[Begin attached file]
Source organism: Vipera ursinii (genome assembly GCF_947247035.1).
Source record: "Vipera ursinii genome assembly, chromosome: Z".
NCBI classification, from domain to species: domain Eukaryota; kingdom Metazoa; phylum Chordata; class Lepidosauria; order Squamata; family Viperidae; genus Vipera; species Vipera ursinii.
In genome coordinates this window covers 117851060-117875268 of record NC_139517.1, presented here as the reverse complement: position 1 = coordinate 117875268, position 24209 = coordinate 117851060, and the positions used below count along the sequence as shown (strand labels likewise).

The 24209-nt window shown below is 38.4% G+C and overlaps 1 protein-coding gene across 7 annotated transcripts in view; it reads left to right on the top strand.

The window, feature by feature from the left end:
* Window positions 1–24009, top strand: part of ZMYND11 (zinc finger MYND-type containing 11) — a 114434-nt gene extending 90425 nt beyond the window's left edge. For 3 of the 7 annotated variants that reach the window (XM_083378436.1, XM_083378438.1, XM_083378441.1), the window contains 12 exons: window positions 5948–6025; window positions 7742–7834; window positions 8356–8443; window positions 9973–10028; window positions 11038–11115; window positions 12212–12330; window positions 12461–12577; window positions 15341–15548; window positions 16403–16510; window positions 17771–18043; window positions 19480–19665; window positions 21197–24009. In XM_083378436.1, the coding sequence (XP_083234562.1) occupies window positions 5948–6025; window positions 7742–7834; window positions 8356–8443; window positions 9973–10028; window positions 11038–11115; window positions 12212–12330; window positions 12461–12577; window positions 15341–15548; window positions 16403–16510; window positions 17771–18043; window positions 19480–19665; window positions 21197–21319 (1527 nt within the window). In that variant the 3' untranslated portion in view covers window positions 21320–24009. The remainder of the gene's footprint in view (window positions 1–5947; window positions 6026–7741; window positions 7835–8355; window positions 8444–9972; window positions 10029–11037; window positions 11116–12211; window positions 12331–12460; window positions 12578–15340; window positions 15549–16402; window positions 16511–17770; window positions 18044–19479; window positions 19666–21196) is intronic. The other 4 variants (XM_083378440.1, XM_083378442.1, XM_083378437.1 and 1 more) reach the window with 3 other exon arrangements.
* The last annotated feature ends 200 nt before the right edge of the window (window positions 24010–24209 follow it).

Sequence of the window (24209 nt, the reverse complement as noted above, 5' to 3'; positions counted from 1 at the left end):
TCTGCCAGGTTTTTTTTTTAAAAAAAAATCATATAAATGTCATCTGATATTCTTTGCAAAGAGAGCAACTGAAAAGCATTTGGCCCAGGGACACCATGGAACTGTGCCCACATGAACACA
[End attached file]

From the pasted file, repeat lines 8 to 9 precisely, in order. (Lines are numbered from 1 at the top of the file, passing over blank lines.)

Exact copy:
* The last annotated feature ends 200 nt before the right edge of the window (window positions 24010–24209 follow it).

Sequence of the window (24209 nt, the reverse complement as noted above, 5' to 3'; positions counted from 1 at the left end):